How to Sleep Better without Medication

How to Sleep Better without Medication

Nearly 35% of Americans are in some state of sleep deprivation. Less than seven hours of sleep per night is considered “short sleeping” by the CDC. Although some people need less sleep than others, sleep deprivation has adverse effects on the body.

How Sleep Deprivation Affects Your Body

Most people are aware of the common signs of being sleep deprived: feeling irritable and having slower reactions. Also, you may be more prone to get sick. Participants in a study who slept less than seven hours were nearly three times as likely to catch a cold as those who slept eight hours or more. Short sleepers are more likely to have a variety of health problems. Chronic conditions like asthma and depression are less common in those who get sufficient sleep than those who sleep less than seven hours.

Short sleeping may seem like an innocuous by-product of modern life, but it has larger health effects than many people realize. Therefore, you should consider taking steps to improve your sleep health if you don’t get enough sleep every night.

Common Causes of Insomnia

Even people who intend to improve their sleep health may have issues getting the sleep that they need. Some factors that can make it difficult to fall asleep or stay asleep are:

  • Stress
  • Traveling across time zones
  • Poor sleep habits
  • Eating before bed

One way to get better sleep is to address these causes of poor sleep.

Alternative Treatments to Improve Sleep

Addressing stress may make it easier to fall asleep and stay asleep at night. Yoga has been shown to reduce work stress and improve sleep when practiced twice weekly by nurses. Acupuncture also may reduce your stress. A rat study showed that acupuncture reduced anxiety to levels similar to that of the control group. In short, acupuncture made the rats feel as though they were not stressed in the first place.

One of the other ways to improve your sleep is to optimize your bedroom for sleep. The mattress should support your weight and proper spinal alignment. Taller and heavier people should consider a firmer mattress so that they don’t sink too deeply. In addition to having the right bed and pillow, the room can be lighted for better sleep. Blackout curtains can block out light pollution and noises that may awaken sleepers at night. A white noise machine can also drown out disruptive sounds. Using lavender scents in your room may be calming too. Think of what bothers you when you sleep and try to address it.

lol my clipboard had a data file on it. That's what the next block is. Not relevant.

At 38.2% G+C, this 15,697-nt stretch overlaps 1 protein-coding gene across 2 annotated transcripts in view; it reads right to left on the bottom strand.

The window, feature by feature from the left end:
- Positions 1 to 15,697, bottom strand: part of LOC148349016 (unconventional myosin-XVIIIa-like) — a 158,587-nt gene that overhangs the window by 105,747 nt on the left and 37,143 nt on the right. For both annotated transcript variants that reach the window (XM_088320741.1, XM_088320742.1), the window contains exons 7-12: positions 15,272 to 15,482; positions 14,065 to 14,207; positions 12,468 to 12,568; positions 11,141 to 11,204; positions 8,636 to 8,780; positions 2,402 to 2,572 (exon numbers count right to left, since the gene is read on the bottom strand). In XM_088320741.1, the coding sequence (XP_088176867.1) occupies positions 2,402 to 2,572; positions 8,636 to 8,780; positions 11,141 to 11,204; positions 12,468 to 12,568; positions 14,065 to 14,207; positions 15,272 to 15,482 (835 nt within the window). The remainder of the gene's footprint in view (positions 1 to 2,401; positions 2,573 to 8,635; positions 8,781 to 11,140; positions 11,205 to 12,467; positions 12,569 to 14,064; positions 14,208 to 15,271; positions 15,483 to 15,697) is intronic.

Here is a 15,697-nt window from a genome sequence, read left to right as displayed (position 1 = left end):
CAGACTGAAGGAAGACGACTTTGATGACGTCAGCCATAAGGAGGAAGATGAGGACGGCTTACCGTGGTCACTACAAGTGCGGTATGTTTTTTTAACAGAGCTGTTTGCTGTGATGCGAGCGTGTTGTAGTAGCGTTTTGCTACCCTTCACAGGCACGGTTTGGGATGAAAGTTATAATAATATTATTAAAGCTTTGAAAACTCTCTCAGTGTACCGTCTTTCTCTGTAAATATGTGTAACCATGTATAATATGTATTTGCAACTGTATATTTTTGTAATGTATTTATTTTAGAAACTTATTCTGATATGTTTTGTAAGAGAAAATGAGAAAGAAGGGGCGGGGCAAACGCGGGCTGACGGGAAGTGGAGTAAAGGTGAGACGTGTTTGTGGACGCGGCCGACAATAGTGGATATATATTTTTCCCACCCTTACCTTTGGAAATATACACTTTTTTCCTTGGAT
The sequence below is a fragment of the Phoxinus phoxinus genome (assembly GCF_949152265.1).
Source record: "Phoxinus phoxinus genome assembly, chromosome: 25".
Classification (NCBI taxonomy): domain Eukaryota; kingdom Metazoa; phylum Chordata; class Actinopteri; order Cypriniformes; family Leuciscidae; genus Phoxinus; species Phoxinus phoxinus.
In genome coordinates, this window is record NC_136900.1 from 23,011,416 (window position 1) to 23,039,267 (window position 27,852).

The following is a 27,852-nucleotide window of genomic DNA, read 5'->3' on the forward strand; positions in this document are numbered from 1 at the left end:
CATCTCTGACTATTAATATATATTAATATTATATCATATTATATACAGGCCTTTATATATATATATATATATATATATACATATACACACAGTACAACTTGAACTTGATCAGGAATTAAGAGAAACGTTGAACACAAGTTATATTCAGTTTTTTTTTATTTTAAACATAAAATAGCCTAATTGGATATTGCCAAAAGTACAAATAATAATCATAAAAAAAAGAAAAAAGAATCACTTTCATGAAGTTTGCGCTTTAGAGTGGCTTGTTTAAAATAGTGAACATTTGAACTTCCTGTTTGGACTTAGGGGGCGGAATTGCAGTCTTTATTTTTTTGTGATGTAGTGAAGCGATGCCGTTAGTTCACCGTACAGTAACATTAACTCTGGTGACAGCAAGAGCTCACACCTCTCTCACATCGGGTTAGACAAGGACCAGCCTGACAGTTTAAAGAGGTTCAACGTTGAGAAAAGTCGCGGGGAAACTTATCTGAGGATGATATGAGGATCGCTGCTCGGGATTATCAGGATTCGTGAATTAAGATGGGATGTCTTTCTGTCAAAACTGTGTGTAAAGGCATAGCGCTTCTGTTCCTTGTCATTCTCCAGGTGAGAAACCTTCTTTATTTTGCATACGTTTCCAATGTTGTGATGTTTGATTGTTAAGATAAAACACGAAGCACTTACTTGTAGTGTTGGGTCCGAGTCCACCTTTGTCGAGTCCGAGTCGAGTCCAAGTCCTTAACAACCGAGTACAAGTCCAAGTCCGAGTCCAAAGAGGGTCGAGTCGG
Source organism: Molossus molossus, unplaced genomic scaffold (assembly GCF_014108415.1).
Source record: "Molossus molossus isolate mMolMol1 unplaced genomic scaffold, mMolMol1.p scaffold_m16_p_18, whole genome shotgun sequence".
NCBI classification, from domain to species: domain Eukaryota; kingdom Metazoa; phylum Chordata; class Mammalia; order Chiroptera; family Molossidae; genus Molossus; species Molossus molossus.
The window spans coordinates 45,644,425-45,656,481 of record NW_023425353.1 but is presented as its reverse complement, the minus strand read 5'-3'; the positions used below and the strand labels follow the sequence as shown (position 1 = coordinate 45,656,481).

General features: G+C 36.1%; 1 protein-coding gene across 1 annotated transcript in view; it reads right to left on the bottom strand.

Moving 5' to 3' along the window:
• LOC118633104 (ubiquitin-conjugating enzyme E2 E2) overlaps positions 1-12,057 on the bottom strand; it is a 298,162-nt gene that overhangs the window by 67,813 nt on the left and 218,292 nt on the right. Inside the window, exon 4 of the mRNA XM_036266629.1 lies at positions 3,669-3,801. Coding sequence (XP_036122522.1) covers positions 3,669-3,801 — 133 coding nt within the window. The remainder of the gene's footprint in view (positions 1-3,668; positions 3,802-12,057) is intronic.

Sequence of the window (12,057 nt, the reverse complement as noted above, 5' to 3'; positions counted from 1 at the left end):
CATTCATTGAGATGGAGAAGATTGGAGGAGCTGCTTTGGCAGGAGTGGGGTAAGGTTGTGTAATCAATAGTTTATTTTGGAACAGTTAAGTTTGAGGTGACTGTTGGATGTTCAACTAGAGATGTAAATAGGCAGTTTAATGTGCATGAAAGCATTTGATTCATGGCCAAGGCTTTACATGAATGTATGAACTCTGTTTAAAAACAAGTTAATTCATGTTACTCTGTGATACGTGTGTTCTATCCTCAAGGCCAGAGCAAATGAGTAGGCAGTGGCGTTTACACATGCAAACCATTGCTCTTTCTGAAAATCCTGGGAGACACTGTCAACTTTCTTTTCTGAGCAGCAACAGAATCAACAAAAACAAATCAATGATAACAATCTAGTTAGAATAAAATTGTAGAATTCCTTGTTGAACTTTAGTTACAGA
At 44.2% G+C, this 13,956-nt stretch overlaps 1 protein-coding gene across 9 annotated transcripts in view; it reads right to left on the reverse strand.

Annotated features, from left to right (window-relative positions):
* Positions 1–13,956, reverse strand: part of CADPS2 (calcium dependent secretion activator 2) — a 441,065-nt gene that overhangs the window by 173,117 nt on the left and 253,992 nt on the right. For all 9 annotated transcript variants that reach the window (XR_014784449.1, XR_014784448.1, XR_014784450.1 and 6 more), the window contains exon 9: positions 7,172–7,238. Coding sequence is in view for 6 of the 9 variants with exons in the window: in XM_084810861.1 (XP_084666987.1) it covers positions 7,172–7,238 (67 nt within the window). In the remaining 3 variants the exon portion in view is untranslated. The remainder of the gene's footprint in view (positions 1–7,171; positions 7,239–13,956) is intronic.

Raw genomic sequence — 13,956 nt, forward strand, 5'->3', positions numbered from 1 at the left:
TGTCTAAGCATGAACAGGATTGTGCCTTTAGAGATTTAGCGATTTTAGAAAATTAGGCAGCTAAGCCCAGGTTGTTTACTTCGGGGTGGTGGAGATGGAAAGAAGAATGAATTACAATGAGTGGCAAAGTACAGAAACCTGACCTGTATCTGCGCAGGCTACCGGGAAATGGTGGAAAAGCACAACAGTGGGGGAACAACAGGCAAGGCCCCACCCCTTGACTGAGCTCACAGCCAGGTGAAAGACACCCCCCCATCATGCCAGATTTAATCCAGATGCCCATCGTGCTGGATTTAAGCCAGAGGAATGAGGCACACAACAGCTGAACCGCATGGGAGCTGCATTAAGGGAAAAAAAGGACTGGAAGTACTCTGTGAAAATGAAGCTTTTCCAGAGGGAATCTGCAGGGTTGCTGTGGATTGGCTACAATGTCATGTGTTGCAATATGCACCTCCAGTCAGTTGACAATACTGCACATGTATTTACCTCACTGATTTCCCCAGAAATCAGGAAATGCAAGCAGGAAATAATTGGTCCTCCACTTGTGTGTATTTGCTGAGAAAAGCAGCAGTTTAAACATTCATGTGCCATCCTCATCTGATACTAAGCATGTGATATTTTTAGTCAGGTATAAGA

Making small lifestyle changes can improve your sleep and health dramatically. If sleeping well is a problem for you, you may want to consider these tips before asking for prescription medications, which have some side effects and may be habit-forming. A short acupuncture treatment or yoga session may be enough to help you sleep better.

Acupuncture treatment: What are the health benefits?


Acupuncture treatment has been used for approximately 3,000 years as part of traditional Chinese medicine, according to the University of California, San Diego (UCSD). Acupuncturists use thin, sterile needles to precisely stimulate acupuncture points on your body. Although some may be a bit wary of the practice, it’s primarily used to relieve pain, and it has other health benefits, too, such as treating allergies, headaches and asthma. Best of all, it’s covered by many health insurance policies.


How much do we know about acupuncture?

➡ How much do we know about acupuncture? There have been extensive studies conducted on acupuncture, especially for back and neck pain, osteoarthritis/knee pain, and headache. However, researchers are only beginning to understand whether acupuncture can be helpful for various health conditions.

➡ What do we know about the effectiveness of acupuncture? Research suggests that acupuncture can help manage certain pain conditions, but evidence about its value for other health issues is uncertain.

➡ What do we know about the safety of acupuncture? Acupuncture is generally considered safe when performed by an experienced, well-trained practitioner using sterile needles. Improperly performed acupuncture can cause serious side effects.

➡ What Is Acupuncture? Acupuncture is a technique in which practitioners stimulate specific points on the body—most often by inserting thin needles through the skin. It is one of the practices used in traditional Chinese medicine. See the NCCIH Web site for more information on traditional Chinese medicine.

What the Science Says About the Effectiveness of Acupuncture Results from a number of studies suggest that acupuncture may help ease types of pain that are often chronic such as low-back pain, neck pain, and osteoarthritis/knee pain. It also may help reduce the frequency of tension headaches and prevent migraine headaches. Therefore, acupuncture appears to be a reasonable option for people with chronic pain to consider. However, clinical practice guidelines are inconsistent in recommendations about acupuncture.

The effects of acupuncture on the brain and body and how best to measure them are only beginning to be understood. Current evidence suggests that many factors—like expectation and belief—that are unrelated to acupuncture needling may play important roles in the beneficial effects of acupuncture on pain.

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